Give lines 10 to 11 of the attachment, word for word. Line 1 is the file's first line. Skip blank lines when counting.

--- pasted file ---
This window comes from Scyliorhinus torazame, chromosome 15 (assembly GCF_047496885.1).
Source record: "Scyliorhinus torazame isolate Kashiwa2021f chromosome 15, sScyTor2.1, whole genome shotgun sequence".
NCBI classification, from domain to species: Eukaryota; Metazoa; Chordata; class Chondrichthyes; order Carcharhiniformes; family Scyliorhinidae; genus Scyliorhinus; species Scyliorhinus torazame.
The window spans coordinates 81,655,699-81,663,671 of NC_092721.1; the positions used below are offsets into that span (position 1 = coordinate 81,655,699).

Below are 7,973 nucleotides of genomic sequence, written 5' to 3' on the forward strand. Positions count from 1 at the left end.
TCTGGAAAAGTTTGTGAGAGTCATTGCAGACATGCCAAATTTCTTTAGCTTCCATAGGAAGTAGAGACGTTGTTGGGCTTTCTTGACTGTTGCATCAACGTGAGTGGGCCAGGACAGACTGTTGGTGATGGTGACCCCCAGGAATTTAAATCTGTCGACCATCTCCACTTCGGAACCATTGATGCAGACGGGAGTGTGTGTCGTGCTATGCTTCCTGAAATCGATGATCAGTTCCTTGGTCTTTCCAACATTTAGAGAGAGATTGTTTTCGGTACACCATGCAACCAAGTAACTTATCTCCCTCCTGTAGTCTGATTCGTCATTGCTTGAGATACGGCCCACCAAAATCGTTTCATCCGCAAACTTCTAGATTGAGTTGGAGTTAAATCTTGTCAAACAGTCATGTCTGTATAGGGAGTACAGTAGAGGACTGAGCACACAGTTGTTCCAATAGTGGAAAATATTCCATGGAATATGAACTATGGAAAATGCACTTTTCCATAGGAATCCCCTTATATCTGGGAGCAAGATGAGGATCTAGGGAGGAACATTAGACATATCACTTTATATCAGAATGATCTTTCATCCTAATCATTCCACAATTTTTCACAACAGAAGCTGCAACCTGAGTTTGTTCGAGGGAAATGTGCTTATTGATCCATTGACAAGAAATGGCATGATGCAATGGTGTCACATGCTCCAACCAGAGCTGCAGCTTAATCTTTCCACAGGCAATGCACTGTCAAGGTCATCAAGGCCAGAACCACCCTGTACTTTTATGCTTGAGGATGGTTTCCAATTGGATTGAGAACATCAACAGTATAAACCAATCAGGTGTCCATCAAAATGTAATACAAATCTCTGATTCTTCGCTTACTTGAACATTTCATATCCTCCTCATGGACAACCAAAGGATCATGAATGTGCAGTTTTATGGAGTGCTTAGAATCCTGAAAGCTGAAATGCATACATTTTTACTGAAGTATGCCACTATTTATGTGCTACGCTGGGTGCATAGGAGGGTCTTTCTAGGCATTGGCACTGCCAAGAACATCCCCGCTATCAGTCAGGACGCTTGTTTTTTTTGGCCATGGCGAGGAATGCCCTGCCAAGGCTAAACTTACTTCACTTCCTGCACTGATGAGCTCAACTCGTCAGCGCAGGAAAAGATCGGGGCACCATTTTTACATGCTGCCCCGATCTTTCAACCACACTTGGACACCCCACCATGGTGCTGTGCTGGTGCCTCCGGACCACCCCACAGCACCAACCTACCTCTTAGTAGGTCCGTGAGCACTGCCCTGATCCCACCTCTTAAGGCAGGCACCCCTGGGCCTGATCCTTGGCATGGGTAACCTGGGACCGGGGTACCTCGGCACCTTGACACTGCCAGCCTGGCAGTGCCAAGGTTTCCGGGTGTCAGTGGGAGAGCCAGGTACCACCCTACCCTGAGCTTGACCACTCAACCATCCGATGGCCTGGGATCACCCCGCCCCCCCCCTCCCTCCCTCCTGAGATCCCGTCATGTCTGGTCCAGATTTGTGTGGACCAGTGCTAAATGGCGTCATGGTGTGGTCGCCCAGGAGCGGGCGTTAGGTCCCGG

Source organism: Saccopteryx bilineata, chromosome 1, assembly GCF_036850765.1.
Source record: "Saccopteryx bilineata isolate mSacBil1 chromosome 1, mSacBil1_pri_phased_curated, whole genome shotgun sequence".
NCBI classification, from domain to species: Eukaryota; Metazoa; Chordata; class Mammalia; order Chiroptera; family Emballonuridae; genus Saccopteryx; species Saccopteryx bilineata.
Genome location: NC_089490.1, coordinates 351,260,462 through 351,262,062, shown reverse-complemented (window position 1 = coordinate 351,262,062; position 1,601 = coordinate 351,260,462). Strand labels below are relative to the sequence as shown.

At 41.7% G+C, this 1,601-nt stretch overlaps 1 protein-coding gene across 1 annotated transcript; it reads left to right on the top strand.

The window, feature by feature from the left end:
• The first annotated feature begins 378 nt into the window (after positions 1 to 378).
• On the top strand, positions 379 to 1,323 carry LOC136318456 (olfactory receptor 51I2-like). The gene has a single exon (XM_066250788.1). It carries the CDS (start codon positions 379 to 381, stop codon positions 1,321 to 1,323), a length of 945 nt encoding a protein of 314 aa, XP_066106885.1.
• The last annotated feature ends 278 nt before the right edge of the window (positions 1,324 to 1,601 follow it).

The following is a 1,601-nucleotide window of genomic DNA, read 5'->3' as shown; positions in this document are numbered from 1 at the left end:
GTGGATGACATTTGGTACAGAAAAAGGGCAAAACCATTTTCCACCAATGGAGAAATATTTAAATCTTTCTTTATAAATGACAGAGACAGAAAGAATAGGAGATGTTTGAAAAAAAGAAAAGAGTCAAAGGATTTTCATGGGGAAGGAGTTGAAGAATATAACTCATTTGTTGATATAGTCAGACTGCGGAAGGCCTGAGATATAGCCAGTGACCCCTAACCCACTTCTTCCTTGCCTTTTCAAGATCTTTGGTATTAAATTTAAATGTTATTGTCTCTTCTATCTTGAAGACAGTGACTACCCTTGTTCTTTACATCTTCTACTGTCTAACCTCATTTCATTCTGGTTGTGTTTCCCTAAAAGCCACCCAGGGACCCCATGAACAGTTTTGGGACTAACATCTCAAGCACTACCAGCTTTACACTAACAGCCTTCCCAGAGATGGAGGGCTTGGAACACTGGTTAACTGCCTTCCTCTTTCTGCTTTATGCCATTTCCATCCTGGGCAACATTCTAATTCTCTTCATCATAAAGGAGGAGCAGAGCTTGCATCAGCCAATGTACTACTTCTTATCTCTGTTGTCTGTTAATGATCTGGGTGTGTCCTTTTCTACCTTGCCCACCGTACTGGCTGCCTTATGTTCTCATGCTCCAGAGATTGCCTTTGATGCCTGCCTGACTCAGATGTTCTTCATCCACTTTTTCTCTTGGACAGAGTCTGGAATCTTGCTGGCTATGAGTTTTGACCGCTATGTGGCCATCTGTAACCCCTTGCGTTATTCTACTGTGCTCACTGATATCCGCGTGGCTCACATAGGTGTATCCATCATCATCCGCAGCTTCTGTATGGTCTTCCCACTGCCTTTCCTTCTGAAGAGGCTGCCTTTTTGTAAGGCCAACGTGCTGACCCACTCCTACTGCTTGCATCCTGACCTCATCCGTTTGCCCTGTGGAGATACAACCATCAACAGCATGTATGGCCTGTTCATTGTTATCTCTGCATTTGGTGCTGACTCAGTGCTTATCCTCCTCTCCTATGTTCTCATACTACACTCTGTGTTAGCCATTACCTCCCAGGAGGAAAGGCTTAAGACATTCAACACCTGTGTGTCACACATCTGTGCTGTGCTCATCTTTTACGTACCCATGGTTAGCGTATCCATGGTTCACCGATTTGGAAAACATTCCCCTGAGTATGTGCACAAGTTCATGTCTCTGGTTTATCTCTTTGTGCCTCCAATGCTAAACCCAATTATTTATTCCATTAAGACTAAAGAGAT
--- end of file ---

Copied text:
Genome location: NC_089490.1, coordinates 351,260,462 through 351,262,062, shown reverse-complemented (window position 1 = coordinate 351,262,062; position 1,601 = coordinate 351,260,462). Strand labels below are relative to the sequence as shown.

At 41.7% G+C, this 1,601-nt stretch overlaps 1 protein-coding gene across 1 annotated transcript; it reads left to right on the top strand.